It was doubtless not singular that the ladies from Merrimac Avenue shouldn't feel they were importunate: what was striking was that Mrs. Nettlepoint didn't appear to suspect it. However, she would in any case have thought it inhuman to show this--though I could see that under the surface she was amused at everything the more expressive of the pilgrims from the South End took for granted. I scarce know whether the attitude of the younger visitor added or not to the merit of her good nature. Mr. Porterfield's intended took no part in the demonstration, scarcely spoke, sat looking at the Back Bay and the lights on the long bridge. She declined the lemonade and the other mixtures which, at Mrs. Nettlepoint's request, I offered her, while her mother partook freely of everything and I reflected-- for I as freely drained a glass or two in which the ice tinkled--that Mr. Jasper had better hurry back if he wished to enjoy these luxuries.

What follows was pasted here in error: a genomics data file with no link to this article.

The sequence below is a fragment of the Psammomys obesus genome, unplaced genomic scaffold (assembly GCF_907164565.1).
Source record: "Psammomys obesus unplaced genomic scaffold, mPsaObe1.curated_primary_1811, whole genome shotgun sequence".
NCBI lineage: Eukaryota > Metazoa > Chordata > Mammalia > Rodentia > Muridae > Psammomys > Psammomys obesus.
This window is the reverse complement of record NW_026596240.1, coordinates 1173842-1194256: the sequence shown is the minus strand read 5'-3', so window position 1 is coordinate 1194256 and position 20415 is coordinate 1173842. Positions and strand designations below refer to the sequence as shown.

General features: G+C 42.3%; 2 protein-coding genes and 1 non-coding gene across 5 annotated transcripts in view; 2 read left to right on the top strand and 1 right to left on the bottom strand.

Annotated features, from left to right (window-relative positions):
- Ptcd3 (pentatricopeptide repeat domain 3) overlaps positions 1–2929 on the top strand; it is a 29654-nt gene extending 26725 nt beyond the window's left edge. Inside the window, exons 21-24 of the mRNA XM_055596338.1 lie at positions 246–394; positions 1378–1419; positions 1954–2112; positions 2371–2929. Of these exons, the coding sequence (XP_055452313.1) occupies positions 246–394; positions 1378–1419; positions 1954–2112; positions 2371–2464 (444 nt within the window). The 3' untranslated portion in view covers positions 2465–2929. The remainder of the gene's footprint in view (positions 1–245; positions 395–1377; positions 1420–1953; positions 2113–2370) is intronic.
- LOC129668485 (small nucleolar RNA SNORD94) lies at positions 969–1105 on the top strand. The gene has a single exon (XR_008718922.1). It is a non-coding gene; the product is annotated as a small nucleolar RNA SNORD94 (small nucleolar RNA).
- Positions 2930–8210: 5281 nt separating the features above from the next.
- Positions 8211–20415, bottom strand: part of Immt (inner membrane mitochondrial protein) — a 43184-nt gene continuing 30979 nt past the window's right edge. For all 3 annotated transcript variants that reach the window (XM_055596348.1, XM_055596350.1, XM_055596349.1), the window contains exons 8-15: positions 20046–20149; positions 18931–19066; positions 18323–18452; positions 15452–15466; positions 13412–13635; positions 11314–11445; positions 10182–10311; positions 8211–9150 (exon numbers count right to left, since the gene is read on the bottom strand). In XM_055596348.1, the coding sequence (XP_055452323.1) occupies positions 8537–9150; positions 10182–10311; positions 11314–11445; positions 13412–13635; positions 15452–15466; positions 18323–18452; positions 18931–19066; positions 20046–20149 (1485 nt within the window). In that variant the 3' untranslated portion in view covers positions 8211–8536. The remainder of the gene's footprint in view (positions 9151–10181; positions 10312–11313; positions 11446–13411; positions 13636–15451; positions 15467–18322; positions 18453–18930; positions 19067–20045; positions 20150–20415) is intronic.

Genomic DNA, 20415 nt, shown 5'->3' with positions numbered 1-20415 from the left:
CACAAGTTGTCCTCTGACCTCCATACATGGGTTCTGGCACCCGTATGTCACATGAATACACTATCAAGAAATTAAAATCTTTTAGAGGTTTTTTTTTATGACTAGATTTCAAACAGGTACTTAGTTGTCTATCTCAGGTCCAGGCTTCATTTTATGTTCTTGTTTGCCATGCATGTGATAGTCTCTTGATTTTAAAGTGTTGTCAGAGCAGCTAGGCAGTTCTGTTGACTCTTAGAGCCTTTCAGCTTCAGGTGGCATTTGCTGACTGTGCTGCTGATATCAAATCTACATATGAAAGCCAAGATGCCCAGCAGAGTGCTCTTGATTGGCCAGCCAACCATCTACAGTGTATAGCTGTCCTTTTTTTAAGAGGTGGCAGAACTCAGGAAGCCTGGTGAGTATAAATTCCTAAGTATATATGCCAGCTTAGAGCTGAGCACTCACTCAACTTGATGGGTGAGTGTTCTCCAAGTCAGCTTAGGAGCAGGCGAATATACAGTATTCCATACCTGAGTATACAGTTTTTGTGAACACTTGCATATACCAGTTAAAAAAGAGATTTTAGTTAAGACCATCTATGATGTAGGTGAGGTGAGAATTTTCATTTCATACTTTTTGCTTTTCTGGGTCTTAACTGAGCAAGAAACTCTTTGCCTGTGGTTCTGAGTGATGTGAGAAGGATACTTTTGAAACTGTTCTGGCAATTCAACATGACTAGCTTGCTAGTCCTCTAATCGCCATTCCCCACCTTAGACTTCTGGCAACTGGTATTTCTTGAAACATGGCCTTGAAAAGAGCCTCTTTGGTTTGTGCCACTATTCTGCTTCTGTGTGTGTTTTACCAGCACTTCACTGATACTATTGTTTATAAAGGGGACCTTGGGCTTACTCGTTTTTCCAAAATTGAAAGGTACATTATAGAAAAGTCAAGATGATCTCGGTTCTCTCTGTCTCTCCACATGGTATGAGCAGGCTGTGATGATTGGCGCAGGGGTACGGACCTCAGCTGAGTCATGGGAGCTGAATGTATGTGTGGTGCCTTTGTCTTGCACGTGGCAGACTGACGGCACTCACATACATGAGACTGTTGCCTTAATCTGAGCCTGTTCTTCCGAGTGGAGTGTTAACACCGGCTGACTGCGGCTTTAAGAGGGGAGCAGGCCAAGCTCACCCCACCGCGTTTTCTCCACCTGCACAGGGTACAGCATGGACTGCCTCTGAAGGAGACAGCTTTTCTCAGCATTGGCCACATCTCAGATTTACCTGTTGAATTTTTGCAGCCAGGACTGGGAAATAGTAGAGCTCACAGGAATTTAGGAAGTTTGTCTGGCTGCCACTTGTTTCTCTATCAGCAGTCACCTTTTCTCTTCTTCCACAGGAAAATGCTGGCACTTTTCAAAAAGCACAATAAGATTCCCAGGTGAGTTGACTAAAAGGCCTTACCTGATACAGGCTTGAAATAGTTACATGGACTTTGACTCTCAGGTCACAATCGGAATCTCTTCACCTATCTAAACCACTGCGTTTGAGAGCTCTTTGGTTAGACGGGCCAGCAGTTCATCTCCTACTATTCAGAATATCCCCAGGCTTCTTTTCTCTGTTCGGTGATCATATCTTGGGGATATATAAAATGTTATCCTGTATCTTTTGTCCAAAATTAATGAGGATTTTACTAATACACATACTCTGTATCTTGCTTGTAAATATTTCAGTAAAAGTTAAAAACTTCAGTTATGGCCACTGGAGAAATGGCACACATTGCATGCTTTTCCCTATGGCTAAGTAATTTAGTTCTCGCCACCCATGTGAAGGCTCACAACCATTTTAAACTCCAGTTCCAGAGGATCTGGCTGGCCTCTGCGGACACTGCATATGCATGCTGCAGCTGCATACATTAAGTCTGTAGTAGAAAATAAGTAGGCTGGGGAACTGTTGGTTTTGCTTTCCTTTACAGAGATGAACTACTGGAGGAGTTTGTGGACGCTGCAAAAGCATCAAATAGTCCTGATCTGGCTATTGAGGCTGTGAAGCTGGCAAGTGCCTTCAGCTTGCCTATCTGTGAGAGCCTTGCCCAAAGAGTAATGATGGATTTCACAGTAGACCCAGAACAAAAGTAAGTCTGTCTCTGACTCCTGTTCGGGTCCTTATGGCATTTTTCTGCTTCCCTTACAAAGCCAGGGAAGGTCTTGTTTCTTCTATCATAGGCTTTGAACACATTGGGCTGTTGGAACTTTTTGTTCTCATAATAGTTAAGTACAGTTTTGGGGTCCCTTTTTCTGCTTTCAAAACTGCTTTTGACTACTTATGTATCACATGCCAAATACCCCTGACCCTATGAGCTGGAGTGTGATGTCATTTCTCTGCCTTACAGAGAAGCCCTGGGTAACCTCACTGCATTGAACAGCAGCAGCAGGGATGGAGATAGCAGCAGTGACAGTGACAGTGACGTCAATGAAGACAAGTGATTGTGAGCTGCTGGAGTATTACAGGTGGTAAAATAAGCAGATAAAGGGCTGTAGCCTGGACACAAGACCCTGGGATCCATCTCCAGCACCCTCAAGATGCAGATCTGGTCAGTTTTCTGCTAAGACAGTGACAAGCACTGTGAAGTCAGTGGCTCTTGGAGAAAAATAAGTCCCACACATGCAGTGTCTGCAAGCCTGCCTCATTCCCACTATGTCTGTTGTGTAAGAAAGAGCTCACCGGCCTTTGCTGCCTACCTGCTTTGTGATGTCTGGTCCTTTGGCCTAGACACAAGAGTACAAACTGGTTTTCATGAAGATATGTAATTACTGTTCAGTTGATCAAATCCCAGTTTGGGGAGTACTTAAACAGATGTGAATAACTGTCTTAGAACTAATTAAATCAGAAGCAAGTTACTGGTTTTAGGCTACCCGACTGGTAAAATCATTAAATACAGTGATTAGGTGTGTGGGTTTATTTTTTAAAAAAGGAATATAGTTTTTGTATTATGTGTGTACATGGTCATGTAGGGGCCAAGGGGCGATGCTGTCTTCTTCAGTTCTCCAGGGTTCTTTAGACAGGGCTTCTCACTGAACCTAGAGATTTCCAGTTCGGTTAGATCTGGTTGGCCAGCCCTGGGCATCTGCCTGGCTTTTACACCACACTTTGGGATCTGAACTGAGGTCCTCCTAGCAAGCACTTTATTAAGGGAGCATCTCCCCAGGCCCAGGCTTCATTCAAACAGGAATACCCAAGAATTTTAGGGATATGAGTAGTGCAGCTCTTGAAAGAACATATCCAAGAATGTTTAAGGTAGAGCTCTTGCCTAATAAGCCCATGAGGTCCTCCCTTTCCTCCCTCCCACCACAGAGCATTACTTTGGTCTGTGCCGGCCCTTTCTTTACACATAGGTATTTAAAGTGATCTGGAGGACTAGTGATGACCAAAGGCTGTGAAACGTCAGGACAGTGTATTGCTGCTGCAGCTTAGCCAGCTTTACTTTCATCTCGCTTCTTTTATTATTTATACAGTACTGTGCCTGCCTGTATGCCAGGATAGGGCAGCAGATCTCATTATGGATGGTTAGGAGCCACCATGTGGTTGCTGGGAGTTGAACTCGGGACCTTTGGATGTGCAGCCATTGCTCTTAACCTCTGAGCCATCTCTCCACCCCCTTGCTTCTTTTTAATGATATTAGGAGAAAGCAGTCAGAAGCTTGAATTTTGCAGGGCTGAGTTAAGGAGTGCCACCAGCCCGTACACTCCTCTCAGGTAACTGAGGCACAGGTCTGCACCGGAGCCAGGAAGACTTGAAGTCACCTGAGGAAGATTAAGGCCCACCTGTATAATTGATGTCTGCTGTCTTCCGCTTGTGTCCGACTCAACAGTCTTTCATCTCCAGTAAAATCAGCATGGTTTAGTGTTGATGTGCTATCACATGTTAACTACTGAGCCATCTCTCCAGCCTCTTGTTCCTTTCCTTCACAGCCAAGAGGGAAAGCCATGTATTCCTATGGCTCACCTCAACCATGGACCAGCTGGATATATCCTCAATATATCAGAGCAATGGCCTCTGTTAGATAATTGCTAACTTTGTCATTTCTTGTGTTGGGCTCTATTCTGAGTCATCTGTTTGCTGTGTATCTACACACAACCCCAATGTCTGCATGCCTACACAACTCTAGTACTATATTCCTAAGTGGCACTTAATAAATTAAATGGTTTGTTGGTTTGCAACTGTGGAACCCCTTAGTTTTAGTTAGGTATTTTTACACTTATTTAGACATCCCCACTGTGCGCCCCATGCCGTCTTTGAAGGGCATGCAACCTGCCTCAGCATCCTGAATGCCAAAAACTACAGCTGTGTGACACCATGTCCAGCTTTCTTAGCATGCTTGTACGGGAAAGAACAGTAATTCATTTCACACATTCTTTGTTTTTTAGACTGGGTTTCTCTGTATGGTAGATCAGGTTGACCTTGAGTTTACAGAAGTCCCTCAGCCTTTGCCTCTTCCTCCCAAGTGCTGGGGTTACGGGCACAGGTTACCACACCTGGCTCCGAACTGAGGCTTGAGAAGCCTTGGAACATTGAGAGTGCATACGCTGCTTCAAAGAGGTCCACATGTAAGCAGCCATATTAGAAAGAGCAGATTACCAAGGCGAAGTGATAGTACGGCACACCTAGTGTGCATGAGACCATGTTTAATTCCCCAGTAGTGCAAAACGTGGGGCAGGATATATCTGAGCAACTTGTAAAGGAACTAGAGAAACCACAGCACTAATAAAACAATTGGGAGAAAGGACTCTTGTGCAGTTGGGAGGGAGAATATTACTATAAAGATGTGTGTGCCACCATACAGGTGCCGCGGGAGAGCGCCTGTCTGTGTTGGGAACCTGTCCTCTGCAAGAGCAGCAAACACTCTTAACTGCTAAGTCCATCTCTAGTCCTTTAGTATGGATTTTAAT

Was the effect of the young woman's reserve meanwhile ungracious, or was it only natural that in her particular situation she shouldn't have a flow of compliment at her command? I noticed that Mrs. Nettlepoint looked at her often, and certainly though she was undemonstrative Miss Mavis was interesting. The candlelight enabled me to see that though not in the very first flower of her youth she was still fresh and handsome. Her eyes and hair were dark, her face was pale, and she held up her head as if, with its thick braids and everything else involved in it, it were an appurtenance she wasn't ashamed of. If her mother was excellent and common she was not common--not at least flagrantly so--and perhaps also not excellent. At all events she wouldn't be, in appearance at least, a dreary appendage; which in the case of a person "hooking on" was always something gained. Was it because something of a romantic or pathetic interest usually attaches to a good creature who has been the victim of a "long engagement" that this young lady made an impression on me from the first--favoured as I had been so quickly with this glimpse of her history? I could charge her certainly with no positive appeal; she only held her tongue and smiled, and her smile corrected whatever suggestion might have forced itself upon me that the spirit within her was dead--the spirit of that promise of which she found herself doomed to carry out the letter.